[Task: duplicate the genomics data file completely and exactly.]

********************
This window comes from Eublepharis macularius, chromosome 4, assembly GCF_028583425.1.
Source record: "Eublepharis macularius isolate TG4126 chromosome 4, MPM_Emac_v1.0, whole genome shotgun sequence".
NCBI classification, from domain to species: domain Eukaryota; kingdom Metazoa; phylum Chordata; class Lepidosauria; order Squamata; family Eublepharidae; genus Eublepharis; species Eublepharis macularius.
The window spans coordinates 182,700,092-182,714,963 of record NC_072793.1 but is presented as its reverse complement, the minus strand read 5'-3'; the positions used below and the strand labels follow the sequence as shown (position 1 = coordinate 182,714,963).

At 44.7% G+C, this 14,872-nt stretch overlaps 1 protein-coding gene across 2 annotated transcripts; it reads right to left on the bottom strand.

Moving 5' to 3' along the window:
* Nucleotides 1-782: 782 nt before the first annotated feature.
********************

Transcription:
This window comes from Eublepharis macularius, chromosome 4, assembly GCF_028583425.1.
Source record: "Eublepharis macularius isolate TG4126 chromosome 4, MPM_Emac_v1.0, whole genome shotgun sequence".
NCBI classification, from domain to species: domain Eukaryota; kingdom Metazoa; phylum Chordata; class Lepidosauria; order Squamata; family Eublepharidae; genus Eublepharis; species Eublepharis macularius.
The window spans coordinates 182,700,092-182,714,963 of record NC_072793.1 but is presented as its reverse complement, the minus strand read 5'-3'; the positions used below and the strand labels follow the sequence as shown (position 1 = coordinate 182,714,963).

At 44.7% G+C, this 14,872-nt stretch overlaps 1 protein-coding gene across 2 annotated transcripts; it reads right to left on the bottom strand.

Moving 5' to 3' along the window:
* Nucleotides 1-782: 782 nt before the first annotated feature.